A pre-buy contract is a budget planning tool, not a guaranteed way to save money.
The Office of Strategic Initiatives (OSI) receives many inquiries from people who want to know more about pre-buy plans and whether they should pre-buy their Winter heating fuel. In any case, the first step in managing energy costs should be to make energy efficiency improvements; significant savings can be realized. The first item in planning for the next heating season should be to make your house as thermally efficient as possible, and to be certain that your heating system is properly cleaned and tuned up. Proper heating system maintenance could save you up to 20% on heating fuel bills. For more information, go to Lowering Energy Bills.
Frequently Asked Questions.
A pre-buy contract is a budget planning tool, not a guaranteed way to save money. It sets a single price for the fuel you will use during the heating season, regardless of price swings. There is no way to know whether prices will rise or fall during the heating season; thus the pre-purchase of fuel can ultimately cost the householder more or less than would have been the case if there were no pre-purchase contract. A pre-buy contract is similar to an automobile insurance policy: When a policy is purchased, there is no guarantee that it will ever pay off; however, the cost of the policy might help avoid a much greater cost in the event of an accident or other loss in the future.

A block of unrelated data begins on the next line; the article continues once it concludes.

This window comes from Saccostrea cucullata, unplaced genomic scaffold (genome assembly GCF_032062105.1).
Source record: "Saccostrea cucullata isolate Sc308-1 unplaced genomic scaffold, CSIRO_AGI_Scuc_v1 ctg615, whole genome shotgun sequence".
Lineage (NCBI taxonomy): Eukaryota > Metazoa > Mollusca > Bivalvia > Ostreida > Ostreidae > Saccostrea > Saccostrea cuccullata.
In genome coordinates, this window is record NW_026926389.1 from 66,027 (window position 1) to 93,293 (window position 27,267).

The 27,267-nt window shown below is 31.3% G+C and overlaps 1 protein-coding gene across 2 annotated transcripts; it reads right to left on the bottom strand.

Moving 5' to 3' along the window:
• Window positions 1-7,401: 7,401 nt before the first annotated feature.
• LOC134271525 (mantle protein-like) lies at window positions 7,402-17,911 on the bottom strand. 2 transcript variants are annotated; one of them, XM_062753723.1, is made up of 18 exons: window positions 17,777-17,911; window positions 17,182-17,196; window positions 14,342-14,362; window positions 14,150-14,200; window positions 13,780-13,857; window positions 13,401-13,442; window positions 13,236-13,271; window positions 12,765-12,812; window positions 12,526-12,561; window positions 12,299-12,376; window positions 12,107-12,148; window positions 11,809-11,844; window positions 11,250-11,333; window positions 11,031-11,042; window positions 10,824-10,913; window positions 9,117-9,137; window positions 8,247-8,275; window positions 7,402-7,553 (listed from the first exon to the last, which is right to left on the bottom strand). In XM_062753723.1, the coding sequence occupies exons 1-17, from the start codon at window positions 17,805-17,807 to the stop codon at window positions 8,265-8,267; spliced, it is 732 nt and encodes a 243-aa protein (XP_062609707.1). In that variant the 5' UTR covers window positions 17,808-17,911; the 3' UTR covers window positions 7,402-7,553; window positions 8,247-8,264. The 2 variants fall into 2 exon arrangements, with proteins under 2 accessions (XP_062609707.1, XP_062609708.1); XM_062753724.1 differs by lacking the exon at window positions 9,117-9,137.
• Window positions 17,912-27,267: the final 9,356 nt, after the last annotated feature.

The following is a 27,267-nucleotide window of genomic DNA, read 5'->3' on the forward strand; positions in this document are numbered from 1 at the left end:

The ability of a dealer to offer heating fuel at a set price is based on the fact that the dealer can contract to obtain a specified amount of fuel from a wholesale supplier at a set price during a particular month or months in the coming heating season. The contract is a legally binding agreement. In a sense, the heating fuel dealer is in the same position as the customer: A pre-buy contract assures that the customer must purchase a given amount of fuel at a pre-determined price. The amount of fuel and the price cannot be altered.
By law, the dealer must provide for the ability to pay for the amount of fuel he or she offers to the customer. The dealer should be able to verify this to the customer's satisfaction prior to entering into any contract with the dealer.
OSI endorses the concept of pre-buy contracts as budget planning tools. However, OSI cannot recommend what to do in specific cases, because each householder's circumstances are different. However, here are some things you might think about when making a decision:
- Do you believe the price of fuel is likely to rise or fall during the heating season?
- Can you afford to pre-buy all the fuel you expect to need?
No. The dealer made a contract with his or her supplier to purchase the fuel at a certain price. Lowering the price to you would cause the dealer to lose money.
Fuel dealers may offer a feature in the pre-buy contract that sets a cap on the price a customer will pay per unit of fuel. For example, a customer may have the option of paying some premium, for example 20 cents per gallon, to guarantee that if the daily fuel price falls below the contracted price, the customer will be billed at the lower price. Some dealers may offer this option for a one-time, up-front payment, for example fifty or one hundred dollars, instead of a per-gallon premium. It is not possible to predict whether this option is worth purchasing. However, some variables to consider are: